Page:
Let me be clear, I’m not saying I agree with that observation, nor am I ceding that prosecutors definitely have proof that Assange is a Russian spy. But unless you believe that Hammond entirely made up these two exchanges, then everyone on all sides of the WikiLeaks divide would do well to take note of it. Julian Assange’s prosecutors are asserting to a witness that he is a Russian spy, which is far more than they’ve put into any indictment, yet.

Hammond suggested that when prosecutors “implied that all options are on the table,” he took that to mean he might be held in criminal contempt. Manning’s camp was expressing similar concerns before the grand jury appointment on Tuesday, that they believed the government might respond to her bid to be released by ratcheting up her legal exposure. But if prosecutors really do believe Assange is a Russian spy, it would give them tools far beyond criminal contempt.

It is a crime by itself in the US to refuse to tell authorities about espionage. As Ron Wyden’s bill to fix the Espionage Act makes clear, prosecutors can charge someone under the Espionage Act for conspiracy, aiding and abetting, accessory after the fact, or misprision of a felony. Misprision is effectively not telling a court or other authority about what you know as soon as possible.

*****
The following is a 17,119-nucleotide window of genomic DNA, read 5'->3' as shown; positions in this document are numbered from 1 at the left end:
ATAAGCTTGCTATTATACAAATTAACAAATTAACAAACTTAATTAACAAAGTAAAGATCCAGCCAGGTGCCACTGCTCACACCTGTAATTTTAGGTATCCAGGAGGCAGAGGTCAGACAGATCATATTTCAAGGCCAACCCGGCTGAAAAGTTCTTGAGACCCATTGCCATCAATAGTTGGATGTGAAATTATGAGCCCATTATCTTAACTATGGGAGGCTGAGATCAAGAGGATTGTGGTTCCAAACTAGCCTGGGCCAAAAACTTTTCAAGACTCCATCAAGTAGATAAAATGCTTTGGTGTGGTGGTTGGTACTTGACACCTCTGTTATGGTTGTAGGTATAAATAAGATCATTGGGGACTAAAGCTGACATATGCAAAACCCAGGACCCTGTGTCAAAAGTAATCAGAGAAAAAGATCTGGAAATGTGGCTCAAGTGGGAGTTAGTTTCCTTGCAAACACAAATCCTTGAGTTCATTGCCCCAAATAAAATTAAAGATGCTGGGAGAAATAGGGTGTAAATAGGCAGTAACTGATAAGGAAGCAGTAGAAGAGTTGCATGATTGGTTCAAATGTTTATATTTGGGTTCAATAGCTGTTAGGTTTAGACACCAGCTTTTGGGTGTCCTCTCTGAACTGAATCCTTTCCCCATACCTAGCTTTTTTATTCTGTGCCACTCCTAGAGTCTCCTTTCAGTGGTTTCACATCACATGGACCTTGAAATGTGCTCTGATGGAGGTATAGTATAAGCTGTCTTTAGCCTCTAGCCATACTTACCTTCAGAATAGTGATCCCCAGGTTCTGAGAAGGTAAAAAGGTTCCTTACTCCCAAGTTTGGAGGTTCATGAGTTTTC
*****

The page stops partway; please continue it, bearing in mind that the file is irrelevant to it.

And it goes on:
Whoever, having knowledge of the actual commission of a felony cognizable by a court of the United States, conceals and does not as soon as possible make known the same to some judge or other person in civil or military authority under the United States, shall be fined under this title or imprisoned not more than three years

And under the Espionage Act statute Assange has already been charged under as well as 18 USC § 794 (sharing defense information with a foreign government like Russia), such conspiracy language exposes the person found conspiring not to just three years, but to the same punishments as the person himself. If Julian Assange shared with Russia some of the information Manning shared with him, for example, that may expose her for his acts.